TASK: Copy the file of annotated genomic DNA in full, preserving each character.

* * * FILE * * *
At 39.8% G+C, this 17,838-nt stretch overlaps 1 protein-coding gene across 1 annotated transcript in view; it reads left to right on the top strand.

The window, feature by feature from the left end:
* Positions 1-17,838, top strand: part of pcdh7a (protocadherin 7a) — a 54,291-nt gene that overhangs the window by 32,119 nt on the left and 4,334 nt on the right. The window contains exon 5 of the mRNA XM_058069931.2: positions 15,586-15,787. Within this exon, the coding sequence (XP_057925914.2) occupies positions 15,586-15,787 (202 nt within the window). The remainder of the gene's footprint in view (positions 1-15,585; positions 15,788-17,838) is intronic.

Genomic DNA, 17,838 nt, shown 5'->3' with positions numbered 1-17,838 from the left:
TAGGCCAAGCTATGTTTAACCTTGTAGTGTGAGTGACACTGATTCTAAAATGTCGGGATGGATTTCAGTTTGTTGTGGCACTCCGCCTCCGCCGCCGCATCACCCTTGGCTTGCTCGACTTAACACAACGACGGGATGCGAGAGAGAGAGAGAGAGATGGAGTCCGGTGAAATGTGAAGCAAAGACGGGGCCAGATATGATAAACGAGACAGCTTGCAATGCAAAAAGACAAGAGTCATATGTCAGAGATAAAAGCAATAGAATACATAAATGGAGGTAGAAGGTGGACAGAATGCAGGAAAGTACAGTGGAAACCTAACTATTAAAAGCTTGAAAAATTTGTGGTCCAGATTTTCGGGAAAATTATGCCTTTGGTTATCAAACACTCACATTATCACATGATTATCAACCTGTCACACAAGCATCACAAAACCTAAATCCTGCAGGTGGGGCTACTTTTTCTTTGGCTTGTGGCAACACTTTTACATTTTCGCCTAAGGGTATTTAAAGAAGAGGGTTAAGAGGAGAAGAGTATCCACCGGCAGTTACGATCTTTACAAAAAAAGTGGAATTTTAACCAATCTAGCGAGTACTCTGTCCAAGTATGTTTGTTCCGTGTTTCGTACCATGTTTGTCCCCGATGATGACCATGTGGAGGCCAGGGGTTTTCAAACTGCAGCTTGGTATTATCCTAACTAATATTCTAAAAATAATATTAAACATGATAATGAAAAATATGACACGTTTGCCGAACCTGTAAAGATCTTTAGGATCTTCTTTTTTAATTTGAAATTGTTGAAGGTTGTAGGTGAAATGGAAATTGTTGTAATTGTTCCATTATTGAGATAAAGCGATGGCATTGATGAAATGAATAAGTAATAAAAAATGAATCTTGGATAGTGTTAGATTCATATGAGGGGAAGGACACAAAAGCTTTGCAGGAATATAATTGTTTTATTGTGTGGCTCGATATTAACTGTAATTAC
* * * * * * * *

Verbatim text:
At 39.8% G+C, this 17,838-nt stretch overlaps 1 protein-coding gene across 1 annotated transcript in view; it reads left to right on the top strand.

The window, feature by feature from the left end:
* Positions 1-17,838, top strand: part of pcdh7a (protocadherin 7a) — a 54,291-nt gene that overhangs the window by 32,119 nt on the left and 4,334 nt on the right. The window contains exon 5 of the mRNA XM_058069931.2: positions 15,586-15,787. Within this exon, the coding sequence (XP_057925914.2) occupies positions 15,586-15,787 (202 nt within the window). The remainder of the gene's footprint in view (positions 1-15,585; positions 15,788-17,838) is intronic.

Genomic DNA, 17,838 nt, shown 5'->3' with positions numbered 1-17,838 from the left:
TAGGCCAAGCTATGTTTAACCTTGTAGTGTGAGTGACACTGATTCTAAAATGTCGGGATGGATTTCAGTTTGTTGTGGCACTCCGCCTCCGCCGCCGCATCACCCTTGGCTTGCTCGACTTAACACAACGACGGGATGCGAGAGAGAGAGAGAGAGATGGAGTCCGGTGAAATGTGAAGCAAAGACGGGGCCAGATATGATAAACGAGACAGCTTGCAATGCAAAAAGACAAGAGTCATATGTCAGAGATAAAAGCAATAGAATACATAAATGGAGGTAGAAGGTGGACAGAATGCAGGAAAGTACAGTGGAAACCTAACTATTAAAAGCTTGAAAAATTTGTGGTCCAGATTTTCGGGAAAATTATGCCTTTGGTTATCAAACACTCACATTATCACATGATTATCAACCTGTCACACAAGCATCACAAAACCTAAATCCTGCAGGTGGGGCTACTTTTTCTTTGGCTTGTGGCAACACTTTTACATTTTCGCCTAAGGGTATTTAAAGAAGAGGGTTAAGAGGAGAAGAGTATCCACCGGCAGTTACGATCTTTACAAAAAAAGTGGAATTTTAACCAATCTAGCGAGTACTCTGTCCAAGTATGTTTGTTCCGTGTTTCGTACCATGTTTGTCCCCGATGATGACCATGTGGAGGCCAGGGGTTTTCAAACTGCAGCTTGGTATTATCCTAACTAATATTCTAAAAATAATATTAAACATGATAATGAAAAATATGACACGTTTGCCGAACCTGTAAAGATCTTTAGGATCTTCTTTTTTAATTTGAAATTGTTGAAGGTTGTAGGTGAAATGGAAATTGTTGTAATTGTTCCATTATTGAGATAAAGCGATGGCATTGATGAAATGAATAAGTAATAAAAAATGAATCTTGGATAGTGTTAGATTCATATGAGGGGAAGGACACAAAAGCTTTGCAGGAATATAATTGTTTTATTGTGTGGCTCGATATTAACTGTAATTAC